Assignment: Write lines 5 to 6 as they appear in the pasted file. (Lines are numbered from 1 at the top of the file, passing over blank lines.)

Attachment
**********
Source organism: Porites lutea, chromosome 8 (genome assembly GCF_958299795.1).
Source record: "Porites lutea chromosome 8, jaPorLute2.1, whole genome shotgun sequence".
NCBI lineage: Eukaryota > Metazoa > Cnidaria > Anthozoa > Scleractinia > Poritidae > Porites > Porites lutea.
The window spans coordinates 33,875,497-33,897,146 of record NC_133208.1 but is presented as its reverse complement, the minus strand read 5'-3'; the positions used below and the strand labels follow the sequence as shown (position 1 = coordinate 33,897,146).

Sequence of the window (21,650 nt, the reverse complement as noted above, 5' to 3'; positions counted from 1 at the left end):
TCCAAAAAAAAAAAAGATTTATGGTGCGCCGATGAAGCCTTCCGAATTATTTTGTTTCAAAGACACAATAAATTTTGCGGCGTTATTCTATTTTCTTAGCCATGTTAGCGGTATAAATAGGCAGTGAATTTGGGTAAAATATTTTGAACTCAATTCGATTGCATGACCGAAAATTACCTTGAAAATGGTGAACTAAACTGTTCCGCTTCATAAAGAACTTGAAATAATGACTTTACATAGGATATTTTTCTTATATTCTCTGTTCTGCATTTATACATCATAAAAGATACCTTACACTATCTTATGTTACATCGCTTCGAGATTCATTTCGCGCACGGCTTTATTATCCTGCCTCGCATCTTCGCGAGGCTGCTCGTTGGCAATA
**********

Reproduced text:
Sequence of the window (21,650 nt, the reverse complement as noted above, 5' to 3'; positions counted from 1 at the left end):
TCCAAAAAAAAAAAAGATTTATGGTGCGCCGATGAAGCCTTCCGAATTATTTTGTTTCAAAGACACAATAAATTTTGCGGCGTTATTCTATTTTCTTAGCCATGTTAGCGGTATAAATAGGCAGTGAATTTGGGTAAAATATTTTGAACTCAATTCGATTGCATGACCGAAAATTACCTTGAAAATGGTGAACTAAACTGTTCCGCTTCATAAAGAACTTGAAATAATGACTTTACATAGGATATTTTTCTTATATTCTCTGTTCTGCATTTATACATCATAAAAGATACCTTACACTATCTTATGTTACATCGCTTCGAGATTCATTTCGCGCACGGCTTTATTATCCTGCCTCGCATCTTCGCGAGGCTGCTCGTTGGCAATA